In all cases a particular proposal would be subject to the approval of the appropriate authorities in both countries and through this safeguard each country can be sure that its own interests are being served. These procedures and principles have been embodied in letters exchanged in November with the United States.
So far as Canada is concerned, the appropriate authority will be the Minister of Communications pursuant to his licensing powers under the Radio Act. Also, Telesat Canada will have to meet any applicable requirements of other legislation, including that administered by the Canadian Transport Commission. As Telesat moves forward to implement the expanded powers, I know that its board and its management have every intention of ensuring that Canadian interests, both present and future, will have priority consideration in system planning and use and I know that the tentative agreements already entered into so provide. However, in case there is any doubt I am prepared to state categorically that Canadian interests must have priority and that I have the power to ensure that this policy will in fact be respected.
Important in this matter when international communication is involved is the position of the Crown corporation, the Canadian Overseas Telecommunication Corpo-
ration. The statute under which it operates gives the corporation the legal capacity to establish and operate external telecommunication services with the telecommunications services of other nations. "External" in this context means between Canada and any place outside Canada.
In the satellite communication field the position of the COTC takes on special significance by virtue of the corporation being the signatory for Canada to the Intelsat operating agreement, thus providing Canada's representative on the board of governors of that organization. The future of international communication is complex; it will require the careful attention of all concerned to ensure that Canada's interests are being served. This in turn demands that the COTC be a strong entity, one that Canada can regard as her primary instrument in this important field.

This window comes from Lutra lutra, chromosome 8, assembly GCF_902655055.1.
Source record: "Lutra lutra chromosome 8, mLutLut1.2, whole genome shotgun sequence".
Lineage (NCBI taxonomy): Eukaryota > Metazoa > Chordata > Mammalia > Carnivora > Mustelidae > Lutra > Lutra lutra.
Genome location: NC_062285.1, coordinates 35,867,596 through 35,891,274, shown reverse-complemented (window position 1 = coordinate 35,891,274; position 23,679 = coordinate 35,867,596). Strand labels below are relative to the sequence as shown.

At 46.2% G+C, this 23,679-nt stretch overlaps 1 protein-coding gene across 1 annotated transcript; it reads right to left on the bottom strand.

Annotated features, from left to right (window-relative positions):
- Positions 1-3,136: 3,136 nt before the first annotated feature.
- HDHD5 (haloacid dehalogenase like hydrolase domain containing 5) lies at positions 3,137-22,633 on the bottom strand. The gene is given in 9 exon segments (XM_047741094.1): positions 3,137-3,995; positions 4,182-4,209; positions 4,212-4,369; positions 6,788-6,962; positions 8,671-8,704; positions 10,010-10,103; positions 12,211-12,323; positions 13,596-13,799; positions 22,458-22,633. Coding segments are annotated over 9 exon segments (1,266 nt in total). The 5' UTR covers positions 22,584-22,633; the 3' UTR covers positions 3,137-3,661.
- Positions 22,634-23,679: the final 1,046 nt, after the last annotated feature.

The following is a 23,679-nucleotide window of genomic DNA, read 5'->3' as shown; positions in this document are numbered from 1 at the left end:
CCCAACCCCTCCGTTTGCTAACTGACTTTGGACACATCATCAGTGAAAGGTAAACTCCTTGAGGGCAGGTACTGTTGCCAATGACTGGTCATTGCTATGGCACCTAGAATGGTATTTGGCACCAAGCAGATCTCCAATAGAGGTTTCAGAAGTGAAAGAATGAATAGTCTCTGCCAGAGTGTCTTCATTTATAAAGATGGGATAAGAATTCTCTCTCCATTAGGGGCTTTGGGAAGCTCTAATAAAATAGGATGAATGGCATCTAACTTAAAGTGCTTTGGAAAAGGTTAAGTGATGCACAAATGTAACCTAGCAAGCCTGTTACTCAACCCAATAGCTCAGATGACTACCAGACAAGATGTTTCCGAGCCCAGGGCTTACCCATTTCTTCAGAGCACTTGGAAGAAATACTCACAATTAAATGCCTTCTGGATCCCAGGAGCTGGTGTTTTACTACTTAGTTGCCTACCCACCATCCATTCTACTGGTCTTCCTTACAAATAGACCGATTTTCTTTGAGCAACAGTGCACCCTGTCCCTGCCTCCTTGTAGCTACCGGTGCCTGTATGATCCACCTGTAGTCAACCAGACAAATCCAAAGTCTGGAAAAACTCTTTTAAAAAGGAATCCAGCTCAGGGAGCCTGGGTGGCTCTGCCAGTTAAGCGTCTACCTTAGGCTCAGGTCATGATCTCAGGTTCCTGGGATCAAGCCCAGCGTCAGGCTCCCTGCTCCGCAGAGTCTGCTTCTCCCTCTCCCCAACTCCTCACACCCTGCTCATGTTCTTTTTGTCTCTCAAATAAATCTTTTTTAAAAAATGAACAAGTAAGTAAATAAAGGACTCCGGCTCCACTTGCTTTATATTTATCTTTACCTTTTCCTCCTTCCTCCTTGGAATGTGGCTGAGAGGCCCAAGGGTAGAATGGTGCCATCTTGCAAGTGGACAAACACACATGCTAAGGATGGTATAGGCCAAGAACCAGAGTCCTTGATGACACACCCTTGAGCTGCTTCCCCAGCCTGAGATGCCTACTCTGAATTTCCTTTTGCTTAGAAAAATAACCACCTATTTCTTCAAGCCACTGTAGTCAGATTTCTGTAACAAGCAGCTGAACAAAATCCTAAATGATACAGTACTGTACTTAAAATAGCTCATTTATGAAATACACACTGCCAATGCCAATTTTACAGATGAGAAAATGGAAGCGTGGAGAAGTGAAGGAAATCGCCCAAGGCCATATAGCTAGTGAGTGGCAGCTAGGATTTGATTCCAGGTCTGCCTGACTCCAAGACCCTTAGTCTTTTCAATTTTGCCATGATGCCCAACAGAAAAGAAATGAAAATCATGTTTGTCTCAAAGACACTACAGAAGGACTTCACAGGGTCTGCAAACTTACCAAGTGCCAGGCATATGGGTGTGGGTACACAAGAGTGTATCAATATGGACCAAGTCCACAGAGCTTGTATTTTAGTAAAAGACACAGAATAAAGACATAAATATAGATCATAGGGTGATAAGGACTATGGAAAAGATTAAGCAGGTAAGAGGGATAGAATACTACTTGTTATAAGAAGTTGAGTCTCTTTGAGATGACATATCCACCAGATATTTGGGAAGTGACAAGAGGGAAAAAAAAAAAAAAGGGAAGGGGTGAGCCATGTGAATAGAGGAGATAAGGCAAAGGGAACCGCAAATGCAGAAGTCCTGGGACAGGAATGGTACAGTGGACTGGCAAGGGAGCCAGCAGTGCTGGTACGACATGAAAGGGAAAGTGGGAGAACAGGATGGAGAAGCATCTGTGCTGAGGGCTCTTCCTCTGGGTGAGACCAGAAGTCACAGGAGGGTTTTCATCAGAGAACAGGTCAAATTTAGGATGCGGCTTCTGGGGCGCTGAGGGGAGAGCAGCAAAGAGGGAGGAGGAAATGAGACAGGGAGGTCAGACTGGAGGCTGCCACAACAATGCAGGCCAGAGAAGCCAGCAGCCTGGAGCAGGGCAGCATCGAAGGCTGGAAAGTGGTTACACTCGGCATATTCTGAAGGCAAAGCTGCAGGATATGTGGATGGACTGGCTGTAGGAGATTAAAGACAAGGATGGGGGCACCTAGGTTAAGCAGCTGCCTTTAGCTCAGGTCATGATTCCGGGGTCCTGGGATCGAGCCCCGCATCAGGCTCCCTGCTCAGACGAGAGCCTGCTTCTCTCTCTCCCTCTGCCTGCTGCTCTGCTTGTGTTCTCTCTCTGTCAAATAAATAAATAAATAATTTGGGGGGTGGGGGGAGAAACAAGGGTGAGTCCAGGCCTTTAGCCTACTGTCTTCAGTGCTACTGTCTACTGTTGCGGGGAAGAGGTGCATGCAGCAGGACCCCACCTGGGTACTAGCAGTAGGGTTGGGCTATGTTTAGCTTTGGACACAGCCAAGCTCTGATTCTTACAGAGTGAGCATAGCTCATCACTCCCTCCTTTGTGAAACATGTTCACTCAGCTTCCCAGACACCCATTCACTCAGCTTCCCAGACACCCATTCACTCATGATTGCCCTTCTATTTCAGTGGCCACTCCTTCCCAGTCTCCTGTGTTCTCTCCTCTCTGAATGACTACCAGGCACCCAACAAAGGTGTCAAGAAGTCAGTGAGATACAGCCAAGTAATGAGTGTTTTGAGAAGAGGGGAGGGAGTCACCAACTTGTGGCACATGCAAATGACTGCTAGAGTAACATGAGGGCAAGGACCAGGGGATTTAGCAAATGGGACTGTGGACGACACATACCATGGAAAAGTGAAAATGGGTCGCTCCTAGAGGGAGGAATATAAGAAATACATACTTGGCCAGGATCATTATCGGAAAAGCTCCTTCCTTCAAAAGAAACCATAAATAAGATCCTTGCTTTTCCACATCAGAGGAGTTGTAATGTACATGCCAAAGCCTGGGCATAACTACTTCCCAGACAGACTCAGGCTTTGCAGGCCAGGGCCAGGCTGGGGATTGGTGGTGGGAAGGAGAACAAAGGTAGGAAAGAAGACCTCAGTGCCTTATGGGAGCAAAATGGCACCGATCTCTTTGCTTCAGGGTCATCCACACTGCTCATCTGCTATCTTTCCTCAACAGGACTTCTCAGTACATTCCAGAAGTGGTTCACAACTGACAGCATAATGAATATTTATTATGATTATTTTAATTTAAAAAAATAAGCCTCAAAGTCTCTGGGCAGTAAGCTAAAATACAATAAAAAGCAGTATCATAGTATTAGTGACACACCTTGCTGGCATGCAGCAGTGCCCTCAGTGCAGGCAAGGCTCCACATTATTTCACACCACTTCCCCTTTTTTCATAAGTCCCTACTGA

I am sure hon. members will agree that if, as planned, Telesat expands its role to embrace international services, even though these may seem small by comparison, there should be appropriate recognition given to the position of the COTC. In my capacity as the minister responsible, I intend that this will be done.
In summary, this new Telesat development, coming on the heels of considerable success in promoting its Canadian services, should be a very stimulating one for Canada. Not only will Telesat benefit, but there may well be new opportunities for Canadian engineers and manufacturers. The opportunities for effectively using satellite communication in and around a country such as ours are virtually unlimited.
Sub-subtopic: TELESAT CANADA-STATEMENT BY MINISTER ON LETTERS PATENT